Open two years and two months as a “telehealth” clinic, the Statesboro VA Clinic on Northside Drive is now transitioning to have a full-time doctor see veterans in person for primary care.
David McDaniel’s recent checkup on his 56th birthday illustrates how the clinic has worked until now.
First, there was a check-in at the window in the waiting room, as at any doctor’s office. Next, Lara Birdsong, RN, who knows McDaniel well from past visits, greeted him warmly.
When it was time to see and be seen by the doctor, McDaniel sat on an exam cot in front of an equipment cart where a high-resolution camera with a special zoom lens gazed back at him from atop a video monitor.
From her office at the Charlie Norwood VA Medical Center in Augusta, Dr. Kumud Smith appeared, smiling, on one of the two screens.
“So, I saw you back in November,” she said. “I see you’ve had a couple of things happen since then.”
McDaniel has some chronic health issues, including diabetes and high blood pressure controlled with medication. Now a truck driver whose home is in Sylvania, he served in the Army seven years as a cook, at Fort Stewart and Fort Knox and a NATO base in the Netherlands before his discharge in the mid-1980s.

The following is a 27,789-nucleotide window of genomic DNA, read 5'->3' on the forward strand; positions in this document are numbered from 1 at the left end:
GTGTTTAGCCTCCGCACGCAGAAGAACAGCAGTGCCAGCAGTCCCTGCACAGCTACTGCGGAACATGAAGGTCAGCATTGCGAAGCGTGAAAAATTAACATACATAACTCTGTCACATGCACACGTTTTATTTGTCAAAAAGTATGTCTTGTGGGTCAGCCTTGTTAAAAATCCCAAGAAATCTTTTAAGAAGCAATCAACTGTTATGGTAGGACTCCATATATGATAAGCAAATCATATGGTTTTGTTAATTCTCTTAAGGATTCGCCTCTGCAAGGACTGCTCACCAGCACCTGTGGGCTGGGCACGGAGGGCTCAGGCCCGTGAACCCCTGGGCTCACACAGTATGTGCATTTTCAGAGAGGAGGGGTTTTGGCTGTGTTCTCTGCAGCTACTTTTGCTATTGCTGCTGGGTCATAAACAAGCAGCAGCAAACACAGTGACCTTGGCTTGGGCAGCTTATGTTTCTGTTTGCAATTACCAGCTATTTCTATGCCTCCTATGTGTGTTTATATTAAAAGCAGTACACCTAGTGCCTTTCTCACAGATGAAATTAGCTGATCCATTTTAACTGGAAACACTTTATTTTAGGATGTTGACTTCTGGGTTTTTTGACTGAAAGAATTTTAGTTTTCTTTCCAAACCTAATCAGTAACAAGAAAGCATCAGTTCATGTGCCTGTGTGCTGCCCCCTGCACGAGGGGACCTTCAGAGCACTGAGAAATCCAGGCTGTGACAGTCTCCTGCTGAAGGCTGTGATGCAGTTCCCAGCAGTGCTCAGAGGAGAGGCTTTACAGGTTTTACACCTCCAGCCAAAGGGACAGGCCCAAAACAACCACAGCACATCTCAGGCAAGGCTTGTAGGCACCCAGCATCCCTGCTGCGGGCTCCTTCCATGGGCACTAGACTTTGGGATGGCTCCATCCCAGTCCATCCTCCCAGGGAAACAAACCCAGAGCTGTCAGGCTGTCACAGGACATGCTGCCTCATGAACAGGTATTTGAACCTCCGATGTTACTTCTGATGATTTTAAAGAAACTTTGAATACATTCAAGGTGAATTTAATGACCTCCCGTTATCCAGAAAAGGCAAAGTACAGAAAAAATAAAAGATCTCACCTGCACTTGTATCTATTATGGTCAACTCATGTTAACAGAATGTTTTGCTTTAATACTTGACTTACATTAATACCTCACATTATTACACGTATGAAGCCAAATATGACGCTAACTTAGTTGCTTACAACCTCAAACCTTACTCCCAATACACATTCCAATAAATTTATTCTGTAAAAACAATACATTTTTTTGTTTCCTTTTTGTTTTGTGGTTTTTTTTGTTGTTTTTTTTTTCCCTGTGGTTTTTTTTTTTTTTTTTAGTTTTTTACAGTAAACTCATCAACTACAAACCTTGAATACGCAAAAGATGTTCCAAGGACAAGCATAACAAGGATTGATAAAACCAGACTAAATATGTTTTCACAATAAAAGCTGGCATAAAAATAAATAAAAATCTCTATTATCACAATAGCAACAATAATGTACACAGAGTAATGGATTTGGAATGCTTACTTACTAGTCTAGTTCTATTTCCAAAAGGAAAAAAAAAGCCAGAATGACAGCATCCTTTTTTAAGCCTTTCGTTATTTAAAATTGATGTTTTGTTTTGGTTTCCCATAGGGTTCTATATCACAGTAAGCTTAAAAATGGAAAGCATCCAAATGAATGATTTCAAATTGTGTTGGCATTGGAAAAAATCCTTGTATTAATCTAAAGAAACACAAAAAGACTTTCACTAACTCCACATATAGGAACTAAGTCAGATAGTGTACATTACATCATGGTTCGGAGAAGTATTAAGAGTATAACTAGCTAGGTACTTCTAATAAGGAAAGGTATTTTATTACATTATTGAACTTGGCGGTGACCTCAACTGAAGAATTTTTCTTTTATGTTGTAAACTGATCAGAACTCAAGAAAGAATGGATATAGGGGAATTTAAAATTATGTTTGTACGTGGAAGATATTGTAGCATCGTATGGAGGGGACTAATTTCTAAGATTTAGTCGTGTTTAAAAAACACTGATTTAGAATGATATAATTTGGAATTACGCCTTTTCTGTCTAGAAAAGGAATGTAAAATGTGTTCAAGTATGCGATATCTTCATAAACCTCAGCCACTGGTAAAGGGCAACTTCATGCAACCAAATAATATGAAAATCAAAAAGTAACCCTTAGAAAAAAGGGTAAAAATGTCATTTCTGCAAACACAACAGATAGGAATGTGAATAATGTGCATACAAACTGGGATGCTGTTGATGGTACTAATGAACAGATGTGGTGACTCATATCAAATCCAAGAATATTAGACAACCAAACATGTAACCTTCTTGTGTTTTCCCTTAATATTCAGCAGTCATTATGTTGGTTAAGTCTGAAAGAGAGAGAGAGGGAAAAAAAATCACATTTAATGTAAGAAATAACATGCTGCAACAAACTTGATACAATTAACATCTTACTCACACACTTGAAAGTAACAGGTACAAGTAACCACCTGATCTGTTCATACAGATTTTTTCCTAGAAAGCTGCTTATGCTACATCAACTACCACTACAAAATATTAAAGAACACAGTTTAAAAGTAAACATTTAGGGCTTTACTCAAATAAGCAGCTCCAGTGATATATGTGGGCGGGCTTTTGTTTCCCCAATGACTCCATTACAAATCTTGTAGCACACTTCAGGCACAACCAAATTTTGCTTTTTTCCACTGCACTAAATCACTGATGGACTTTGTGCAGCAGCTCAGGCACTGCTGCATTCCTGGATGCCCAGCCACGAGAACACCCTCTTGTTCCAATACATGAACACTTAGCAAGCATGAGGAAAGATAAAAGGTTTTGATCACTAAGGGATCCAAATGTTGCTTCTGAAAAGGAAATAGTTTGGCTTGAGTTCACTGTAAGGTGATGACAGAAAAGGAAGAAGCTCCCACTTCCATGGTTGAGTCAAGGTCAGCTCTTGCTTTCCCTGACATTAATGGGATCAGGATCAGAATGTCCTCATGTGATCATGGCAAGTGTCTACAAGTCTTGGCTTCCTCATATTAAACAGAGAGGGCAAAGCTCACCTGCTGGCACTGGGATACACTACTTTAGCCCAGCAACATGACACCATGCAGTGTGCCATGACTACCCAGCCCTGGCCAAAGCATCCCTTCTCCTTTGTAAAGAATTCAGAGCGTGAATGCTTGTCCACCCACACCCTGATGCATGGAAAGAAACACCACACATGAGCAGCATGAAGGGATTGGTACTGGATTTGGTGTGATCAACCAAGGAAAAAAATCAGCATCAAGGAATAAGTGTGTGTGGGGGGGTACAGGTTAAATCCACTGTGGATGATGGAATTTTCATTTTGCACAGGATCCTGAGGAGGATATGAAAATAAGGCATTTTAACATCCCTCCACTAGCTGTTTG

Face-to-face but never closer than the screen, the doctor asked him how often he takes his medicines and discussed information from a blood test done prior to the visit. She also congratulated him on his recent loss of 15 pounds.
The doctor laughed when McDaniel joked about how hard he was working while on vacation.
Birdsong, meanwhile, held the stethoscope to McDaniel’s chest and back, allowing Dr. Smith to listen to her patient’s heart and lungs.
Like several other veterans interviewed for this story, McDaniel said he likes Dr. Kumud Smith’s friendly manner and the way the clinic has worked for the past two years. But the veterans don’t object to the clinic getting a full-time doctor.
“They should have one,” McDaniel said. “Even though this is nice and I like it, seeing the actual doctor in face and hand you know where you’re both coming from, and the visual and touch is a lot better.”
A small clinic
Until now, the Statesboro clinic’s in-house staff has consisted of two registered nurses, one licensed practical nurse, an administrative person at the front desk and a contract security officer. The clinic shares the leased professional building with an unrelated private medical practice.
Besides Dr. Kumud Smith, Statesboro VA Clinic patients are seen remotely, over the telemedicine setup, by a family nurse practitioner, Lorena Giron.
Contacted for the clinic’s second anniversary, officials at the VA Medical Center in Augusta revealed that the Statesboro clinic would be undergoing a transition.